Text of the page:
Newcap and Farrow have been working together on a system where they press scraps of wood (like from shipping pallets) into blocks about the size of concrete masonry units, and then squeeze them together with Grip Metal as the velcro-like glue.
© Grip metal box via Farrow Partners
They call it “the Grip Timber Cross Laminated Block (GTCLB).” it is built up with internal cavities for integrating electrical and mechanical systems. Farrow explains in a Daniels School press release:
“Right now, if you build a building, approximately 80 percent of the cost of the building is labour,” Farrow says. “With these wooden bricks, the skilled labour cost is brought down significantly. I could stack the walls myself. You can build something rapidly that’s as strong as it would be if you were using concrete blocks, and it has the feel of a permanent building.”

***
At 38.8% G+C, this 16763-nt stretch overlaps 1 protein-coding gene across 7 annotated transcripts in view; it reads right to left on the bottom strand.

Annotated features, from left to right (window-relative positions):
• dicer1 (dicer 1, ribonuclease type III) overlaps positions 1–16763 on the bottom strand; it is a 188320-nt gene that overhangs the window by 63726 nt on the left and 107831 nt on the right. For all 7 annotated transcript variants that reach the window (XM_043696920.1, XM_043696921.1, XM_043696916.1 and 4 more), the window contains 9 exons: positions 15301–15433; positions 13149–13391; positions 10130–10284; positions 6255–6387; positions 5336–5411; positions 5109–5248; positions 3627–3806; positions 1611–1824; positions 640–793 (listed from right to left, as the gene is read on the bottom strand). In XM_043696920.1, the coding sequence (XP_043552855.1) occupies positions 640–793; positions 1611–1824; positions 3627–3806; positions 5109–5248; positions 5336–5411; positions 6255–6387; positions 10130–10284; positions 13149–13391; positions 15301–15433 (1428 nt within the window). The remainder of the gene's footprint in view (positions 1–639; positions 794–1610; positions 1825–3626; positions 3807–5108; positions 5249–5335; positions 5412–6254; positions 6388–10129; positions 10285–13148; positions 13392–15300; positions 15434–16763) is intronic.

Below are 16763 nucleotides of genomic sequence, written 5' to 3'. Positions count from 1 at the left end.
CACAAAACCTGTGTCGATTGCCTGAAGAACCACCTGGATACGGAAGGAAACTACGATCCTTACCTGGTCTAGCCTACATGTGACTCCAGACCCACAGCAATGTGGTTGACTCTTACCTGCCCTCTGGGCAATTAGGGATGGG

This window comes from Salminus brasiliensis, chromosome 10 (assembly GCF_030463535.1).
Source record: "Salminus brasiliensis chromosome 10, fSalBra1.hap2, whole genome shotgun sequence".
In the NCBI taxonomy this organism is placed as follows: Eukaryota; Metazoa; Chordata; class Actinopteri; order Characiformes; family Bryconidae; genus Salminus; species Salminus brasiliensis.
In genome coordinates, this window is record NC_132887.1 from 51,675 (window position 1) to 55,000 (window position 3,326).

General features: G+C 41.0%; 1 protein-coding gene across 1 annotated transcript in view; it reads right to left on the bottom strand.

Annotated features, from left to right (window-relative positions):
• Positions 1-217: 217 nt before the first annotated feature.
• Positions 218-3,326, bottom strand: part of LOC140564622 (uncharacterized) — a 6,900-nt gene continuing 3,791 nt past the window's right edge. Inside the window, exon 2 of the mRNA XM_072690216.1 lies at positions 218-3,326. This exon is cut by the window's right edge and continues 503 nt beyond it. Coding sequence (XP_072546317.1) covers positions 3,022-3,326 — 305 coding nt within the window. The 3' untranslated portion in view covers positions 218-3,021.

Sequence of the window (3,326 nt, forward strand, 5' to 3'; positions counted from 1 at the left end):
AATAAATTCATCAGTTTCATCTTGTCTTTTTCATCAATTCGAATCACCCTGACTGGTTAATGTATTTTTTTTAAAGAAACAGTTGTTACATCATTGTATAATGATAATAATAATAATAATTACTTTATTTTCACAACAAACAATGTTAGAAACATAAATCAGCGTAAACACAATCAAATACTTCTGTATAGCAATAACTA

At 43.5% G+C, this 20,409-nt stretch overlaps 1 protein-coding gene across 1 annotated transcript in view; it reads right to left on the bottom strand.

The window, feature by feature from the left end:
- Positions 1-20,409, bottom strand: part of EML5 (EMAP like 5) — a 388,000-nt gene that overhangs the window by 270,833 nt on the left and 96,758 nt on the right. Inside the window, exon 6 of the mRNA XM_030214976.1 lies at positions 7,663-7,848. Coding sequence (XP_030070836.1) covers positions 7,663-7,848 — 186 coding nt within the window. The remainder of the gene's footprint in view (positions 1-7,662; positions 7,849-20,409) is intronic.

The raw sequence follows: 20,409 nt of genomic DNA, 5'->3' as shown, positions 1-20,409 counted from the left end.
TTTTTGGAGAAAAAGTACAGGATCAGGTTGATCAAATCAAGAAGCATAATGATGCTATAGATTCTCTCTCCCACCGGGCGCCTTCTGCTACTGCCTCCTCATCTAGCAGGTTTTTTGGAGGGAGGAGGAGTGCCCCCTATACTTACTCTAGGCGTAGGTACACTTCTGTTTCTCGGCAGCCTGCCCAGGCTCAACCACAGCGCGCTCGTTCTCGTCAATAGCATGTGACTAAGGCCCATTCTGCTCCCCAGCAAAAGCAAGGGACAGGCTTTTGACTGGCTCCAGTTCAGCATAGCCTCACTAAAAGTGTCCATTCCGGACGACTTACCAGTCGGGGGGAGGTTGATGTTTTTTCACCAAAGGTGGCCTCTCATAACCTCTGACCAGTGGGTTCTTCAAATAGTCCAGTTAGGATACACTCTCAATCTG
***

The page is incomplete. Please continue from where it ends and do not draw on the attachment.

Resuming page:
© Farrow Partners
Since they go up so quickly and easily, Farrow came up with a design for a quick-assembly hospital for COVID-19 care, called the “Solace Rapid Assembly High Performance Covid-19 Inpatient Bed Solution.” Farrow explains:
The Solace team observed that the rapid assembly Covid-19 hospital building solutions constructed to date globally – the UK ‘Nightingale hospitals’ constructed out of exhibition hall centre partition wall cubicles; the New York tented enclosed battle frontline field hospitals in Central Park; or Italian shipping contain adapted inpatient room solutions – while good initial reactions to the problem at hand, naturally left room for reflection, lessons learned and improvements towards the goal of achieving solutions which are “faster, cheaper, smarter, safer, more adaptable and importantly healthier – which cause health”- versus working against those that were doing the caring and healing.